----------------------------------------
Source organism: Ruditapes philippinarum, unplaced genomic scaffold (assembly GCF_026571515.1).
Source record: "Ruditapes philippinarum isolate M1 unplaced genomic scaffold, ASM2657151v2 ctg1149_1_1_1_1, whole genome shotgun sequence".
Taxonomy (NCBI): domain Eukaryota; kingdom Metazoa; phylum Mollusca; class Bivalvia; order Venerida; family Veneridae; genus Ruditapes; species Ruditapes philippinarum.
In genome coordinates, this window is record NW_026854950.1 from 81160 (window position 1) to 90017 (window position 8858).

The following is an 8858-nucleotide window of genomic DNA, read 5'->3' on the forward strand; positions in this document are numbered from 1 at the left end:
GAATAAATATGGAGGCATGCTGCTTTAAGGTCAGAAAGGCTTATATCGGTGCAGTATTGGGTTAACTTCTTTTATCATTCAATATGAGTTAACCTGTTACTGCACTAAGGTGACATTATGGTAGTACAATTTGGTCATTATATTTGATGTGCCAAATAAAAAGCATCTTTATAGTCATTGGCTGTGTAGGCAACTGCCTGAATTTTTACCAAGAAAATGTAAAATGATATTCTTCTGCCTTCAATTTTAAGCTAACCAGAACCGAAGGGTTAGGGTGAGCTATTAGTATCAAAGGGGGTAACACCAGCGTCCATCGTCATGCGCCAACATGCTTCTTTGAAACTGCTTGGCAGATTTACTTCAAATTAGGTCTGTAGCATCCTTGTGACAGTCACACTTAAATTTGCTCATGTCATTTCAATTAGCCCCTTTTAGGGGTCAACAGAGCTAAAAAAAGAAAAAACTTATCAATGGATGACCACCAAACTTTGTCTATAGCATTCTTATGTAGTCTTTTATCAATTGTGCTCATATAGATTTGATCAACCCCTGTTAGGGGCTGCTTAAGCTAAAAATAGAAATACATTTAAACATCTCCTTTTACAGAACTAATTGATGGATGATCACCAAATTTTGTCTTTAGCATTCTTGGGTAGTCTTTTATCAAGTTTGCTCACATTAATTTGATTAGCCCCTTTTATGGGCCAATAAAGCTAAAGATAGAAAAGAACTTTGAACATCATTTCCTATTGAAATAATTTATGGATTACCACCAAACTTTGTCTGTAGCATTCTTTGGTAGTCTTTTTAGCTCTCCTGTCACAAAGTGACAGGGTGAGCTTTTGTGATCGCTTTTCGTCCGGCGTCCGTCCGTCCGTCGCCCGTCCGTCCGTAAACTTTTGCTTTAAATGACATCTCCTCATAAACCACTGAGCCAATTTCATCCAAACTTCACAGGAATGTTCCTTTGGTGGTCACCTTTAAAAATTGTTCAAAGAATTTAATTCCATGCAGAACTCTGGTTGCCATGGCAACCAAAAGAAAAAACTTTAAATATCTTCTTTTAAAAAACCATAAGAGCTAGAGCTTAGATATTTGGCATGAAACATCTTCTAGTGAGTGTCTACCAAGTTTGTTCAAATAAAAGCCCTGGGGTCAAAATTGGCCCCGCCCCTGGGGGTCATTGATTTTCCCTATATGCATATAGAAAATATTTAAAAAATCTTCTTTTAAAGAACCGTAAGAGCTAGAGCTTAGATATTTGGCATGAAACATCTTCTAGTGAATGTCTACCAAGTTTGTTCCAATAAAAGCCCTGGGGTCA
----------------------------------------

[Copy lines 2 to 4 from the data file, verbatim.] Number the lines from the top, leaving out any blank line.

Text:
Source record: "Ruditapes philippinarum isolate M1 unplaced genomic scaffold, ASM2657151v2 ctg1149_1_1_1_1, whole genome shotgun sequence".
Taxonomy (NCBI): domain Eukaryota; kingdom Metazoa; phylum Mollusca; class Bivalvia; order Venerida; family Veneridae; genus Ruditapes; species Ruditapes philippinarum.
In genome coordinates, this window is record NW_026854950.1 from 81160 (window position 1) to 90017 (window position 8858).